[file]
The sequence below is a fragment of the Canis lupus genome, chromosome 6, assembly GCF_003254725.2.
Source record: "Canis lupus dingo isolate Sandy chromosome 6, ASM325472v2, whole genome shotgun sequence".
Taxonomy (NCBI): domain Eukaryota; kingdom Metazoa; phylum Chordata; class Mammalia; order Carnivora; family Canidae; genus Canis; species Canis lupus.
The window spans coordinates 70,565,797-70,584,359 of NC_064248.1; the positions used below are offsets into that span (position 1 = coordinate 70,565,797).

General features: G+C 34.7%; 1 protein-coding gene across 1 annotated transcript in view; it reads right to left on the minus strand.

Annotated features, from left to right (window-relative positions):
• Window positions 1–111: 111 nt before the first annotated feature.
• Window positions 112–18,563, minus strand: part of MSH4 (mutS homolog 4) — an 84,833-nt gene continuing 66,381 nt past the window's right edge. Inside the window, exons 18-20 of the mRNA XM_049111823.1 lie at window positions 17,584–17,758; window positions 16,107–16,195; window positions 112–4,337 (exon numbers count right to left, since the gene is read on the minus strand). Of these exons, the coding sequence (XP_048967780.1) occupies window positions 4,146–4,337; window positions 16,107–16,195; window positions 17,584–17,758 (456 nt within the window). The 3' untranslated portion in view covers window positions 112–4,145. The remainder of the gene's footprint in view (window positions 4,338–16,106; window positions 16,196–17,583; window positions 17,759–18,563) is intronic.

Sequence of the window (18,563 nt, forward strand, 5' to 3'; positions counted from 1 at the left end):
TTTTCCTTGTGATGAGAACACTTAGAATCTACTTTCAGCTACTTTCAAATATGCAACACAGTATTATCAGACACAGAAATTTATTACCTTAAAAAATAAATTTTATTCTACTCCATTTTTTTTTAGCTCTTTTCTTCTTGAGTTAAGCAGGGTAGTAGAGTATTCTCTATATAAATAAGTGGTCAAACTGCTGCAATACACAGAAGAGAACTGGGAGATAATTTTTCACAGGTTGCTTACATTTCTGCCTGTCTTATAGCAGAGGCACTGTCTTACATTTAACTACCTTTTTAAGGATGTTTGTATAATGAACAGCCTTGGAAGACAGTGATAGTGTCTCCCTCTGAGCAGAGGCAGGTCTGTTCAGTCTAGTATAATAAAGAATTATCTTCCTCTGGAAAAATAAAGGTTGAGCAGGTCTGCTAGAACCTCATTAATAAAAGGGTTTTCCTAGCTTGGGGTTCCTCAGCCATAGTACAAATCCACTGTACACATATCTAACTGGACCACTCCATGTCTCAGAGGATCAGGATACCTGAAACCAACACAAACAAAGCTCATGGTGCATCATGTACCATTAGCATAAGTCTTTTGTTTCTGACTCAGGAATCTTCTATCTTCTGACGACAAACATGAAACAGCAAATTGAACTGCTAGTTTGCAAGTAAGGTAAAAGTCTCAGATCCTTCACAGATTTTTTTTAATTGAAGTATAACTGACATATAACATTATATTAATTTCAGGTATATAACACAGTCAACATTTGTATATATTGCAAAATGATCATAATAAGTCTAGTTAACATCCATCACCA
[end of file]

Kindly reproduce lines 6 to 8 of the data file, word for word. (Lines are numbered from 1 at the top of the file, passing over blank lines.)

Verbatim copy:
Annotated features, from left to right (window-relative positions):
• Window positions 1–111: 111 nt before the first annotated feature.
• Window positions 112–18,563, minus strand: part of MSH4 (mutS homolog 4) — an 84,833-nt gene continuing 66,381 nt past the window's right edge. Inside the window, exons 18-20 of the mRNA XM_049111823.1 lie at window positions 17,584–17,758; window positions 16,107–16,195; window positions 112–4,337 (exon numbers count right to left, since the gene is read on the minus strand). Of these exons, the coding sequence (XP_048967780.1) occupies window positions 4,146–4,337; window positions 16,107–16,195; window positions 17,584–17,758 (456 nt within the window). The 3' untranslated portion in view covers window positions 112–4,145. The remainder of the gene's footprint in view (window positions 4,338–16,106; window positions 16,196–17,583; window positions 17,759–18,563) is intronic.